- abandonment (for at least one year with the intent to abandon)
- long-term incarceration (more than one year)
- confinement to a mental hospital (for at least three years)
Who Gets What? Dividing Assets And Debts
Texas is a “community property” state, meaning that all property and debts acquired during a marriage is considered to be the joint property of both the husband and wife. If you and your spouse cannot agree on how to divide your property and debts, the court will decide for you.
The judge’s decisions will be based on what he/she “deems just and right, having due regard for the rights of each party and any children of the marriage.” Many factors may be taken into consideration when dividing marital property including you and your spouse’s income, fault causing the divorce, etc.
Bobby Bourlon will fiercely represent your interests and make sure you receive what you are entitled to.
Any property acquired or debts incurred before marriage are considered personal, not joint property and is not subject to division.
How Long Does It Take To Get Divorced?
Texas has a minimum 60-day waiting period before a divorce can be finalized. The 60 days start running at the time the Original Petition for Divorce is filed with the court. However, most divorces take longer than 60 days.
If you and your spouse are involved in a highly contested divorce, the process could take anywhere from six months up to several years. The more agreements reached between you and your spouse regarding the terms of the divorce, the sooner your divorce will be final.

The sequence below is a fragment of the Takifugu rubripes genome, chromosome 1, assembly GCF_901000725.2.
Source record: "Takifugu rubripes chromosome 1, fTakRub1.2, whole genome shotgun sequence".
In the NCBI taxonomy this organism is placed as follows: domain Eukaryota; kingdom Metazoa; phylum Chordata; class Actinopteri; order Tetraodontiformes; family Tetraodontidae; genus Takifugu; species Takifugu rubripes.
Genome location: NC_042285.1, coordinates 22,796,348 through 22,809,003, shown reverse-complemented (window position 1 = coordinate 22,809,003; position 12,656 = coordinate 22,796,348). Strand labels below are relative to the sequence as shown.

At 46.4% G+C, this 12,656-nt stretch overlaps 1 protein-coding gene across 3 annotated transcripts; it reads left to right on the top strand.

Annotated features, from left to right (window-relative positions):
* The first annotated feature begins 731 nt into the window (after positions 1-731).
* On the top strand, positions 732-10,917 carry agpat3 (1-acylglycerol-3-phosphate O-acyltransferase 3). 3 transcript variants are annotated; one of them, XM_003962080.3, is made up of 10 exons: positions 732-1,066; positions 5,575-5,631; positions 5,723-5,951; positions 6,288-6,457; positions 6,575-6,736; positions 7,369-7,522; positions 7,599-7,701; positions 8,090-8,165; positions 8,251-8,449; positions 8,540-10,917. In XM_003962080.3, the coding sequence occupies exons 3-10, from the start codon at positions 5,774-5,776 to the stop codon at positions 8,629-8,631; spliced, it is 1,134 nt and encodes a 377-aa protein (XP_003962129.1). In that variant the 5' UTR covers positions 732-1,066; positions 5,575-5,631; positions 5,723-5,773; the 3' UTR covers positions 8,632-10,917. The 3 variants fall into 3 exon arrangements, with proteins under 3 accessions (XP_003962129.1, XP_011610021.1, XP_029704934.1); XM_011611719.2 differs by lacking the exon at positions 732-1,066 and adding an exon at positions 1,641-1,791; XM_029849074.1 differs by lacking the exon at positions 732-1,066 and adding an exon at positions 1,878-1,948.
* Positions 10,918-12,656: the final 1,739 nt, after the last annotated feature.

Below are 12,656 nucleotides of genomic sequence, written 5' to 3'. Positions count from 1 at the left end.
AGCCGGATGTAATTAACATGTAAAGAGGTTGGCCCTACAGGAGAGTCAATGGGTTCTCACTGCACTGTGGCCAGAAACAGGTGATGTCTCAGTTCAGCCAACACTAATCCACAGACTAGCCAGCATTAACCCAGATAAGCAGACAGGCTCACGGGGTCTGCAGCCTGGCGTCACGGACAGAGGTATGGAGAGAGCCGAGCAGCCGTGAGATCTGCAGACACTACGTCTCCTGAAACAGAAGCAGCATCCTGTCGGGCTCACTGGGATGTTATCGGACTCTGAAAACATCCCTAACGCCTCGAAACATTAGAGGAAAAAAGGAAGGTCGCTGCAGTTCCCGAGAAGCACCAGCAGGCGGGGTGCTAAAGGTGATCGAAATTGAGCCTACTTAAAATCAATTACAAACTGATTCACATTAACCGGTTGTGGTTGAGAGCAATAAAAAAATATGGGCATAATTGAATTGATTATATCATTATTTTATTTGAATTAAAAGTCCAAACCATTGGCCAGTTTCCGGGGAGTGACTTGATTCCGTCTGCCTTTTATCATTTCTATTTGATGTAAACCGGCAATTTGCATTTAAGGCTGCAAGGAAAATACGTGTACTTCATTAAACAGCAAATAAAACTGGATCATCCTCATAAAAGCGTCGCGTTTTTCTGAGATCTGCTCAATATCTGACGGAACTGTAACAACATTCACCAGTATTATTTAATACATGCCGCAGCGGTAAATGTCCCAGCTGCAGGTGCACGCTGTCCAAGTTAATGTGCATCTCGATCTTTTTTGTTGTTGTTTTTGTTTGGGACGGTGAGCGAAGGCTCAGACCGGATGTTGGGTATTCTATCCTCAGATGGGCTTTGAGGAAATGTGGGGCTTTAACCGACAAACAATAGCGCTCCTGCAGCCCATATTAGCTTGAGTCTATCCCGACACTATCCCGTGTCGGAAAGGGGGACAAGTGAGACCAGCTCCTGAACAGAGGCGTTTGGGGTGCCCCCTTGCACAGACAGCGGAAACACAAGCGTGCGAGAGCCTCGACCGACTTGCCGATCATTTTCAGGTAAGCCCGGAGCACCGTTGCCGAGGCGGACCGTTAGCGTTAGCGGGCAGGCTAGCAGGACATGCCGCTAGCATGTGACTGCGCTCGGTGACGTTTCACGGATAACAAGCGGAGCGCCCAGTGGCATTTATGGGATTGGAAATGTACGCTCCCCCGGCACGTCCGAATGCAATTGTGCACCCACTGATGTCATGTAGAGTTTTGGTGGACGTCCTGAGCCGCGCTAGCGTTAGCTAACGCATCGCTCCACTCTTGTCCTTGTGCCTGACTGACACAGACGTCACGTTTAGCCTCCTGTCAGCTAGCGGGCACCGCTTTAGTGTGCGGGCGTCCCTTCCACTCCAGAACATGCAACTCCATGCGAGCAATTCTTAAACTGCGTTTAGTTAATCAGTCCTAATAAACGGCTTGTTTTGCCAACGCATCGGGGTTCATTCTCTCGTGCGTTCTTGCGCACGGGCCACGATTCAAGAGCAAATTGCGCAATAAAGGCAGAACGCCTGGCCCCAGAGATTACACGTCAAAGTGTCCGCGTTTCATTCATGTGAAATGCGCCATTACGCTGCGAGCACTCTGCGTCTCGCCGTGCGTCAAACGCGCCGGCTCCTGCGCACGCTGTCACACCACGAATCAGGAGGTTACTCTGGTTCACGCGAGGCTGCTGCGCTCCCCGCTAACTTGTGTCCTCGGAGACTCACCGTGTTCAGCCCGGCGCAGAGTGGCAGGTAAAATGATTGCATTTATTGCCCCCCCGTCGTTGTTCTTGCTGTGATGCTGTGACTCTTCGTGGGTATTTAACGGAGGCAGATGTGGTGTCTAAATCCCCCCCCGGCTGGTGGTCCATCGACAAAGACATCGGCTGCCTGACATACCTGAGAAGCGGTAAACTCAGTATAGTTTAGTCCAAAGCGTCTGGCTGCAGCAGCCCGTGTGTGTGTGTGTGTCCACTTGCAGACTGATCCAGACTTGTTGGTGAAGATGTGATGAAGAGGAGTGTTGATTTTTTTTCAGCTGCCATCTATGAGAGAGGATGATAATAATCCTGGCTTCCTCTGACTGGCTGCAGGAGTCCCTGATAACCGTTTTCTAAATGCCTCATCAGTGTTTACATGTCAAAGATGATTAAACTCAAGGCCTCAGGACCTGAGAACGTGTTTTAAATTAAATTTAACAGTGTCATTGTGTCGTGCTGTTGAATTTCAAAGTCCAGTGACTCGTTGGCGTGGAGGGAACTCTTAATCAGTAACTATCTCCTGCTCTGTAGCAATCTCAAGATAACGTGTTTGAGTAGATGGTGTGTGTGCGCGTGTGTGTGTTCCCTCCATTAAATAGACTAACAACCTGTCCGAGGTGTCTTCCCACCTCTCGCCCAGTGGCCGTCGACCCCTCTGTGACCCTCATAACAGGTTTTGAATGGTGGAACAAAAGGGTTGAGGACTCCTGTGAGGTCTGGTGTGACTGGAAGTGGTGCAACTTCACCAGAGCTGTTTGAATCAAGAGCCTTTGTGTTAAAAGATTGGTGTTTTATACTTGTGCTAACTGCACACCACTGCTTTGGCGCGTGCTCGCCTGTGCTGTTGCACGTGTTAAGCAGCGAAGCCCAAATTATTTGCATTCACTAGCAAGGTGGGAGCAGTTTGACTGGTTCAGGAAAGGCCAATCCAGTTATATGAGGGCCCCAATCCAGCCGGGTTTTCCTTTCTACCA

Determining Child Conservatorship
When children are involved in a divorce case in Texas, there are key decisions to
be made regarding issues of:
- child support
- access or visitation
In Texas, conservatorship (commonly known as custody) refers to the rights, responsibilities and duties of parents in raising their children.
There are two kinds of conservatorship:
- sole managing conservatorship
- joint managing conservatorship
The court will always make conservatorship decisions based on what is in the “best interests of the children” and does not discriminate against a parent because of their sex or marital status.
Sole Managing Conservatorship
In rare occasions, the court appoints one parent as the sole managing conservator (SMC) who will have superior rights to the child.
This is usually decided in cases where the other parent endangers the child in some way (history of violence, neglect, drugs, etc), or the parent has been absent from the child’s life.
The sole managing conservator has the right to:
- decide where the child will live
- provide consent to any medical treatments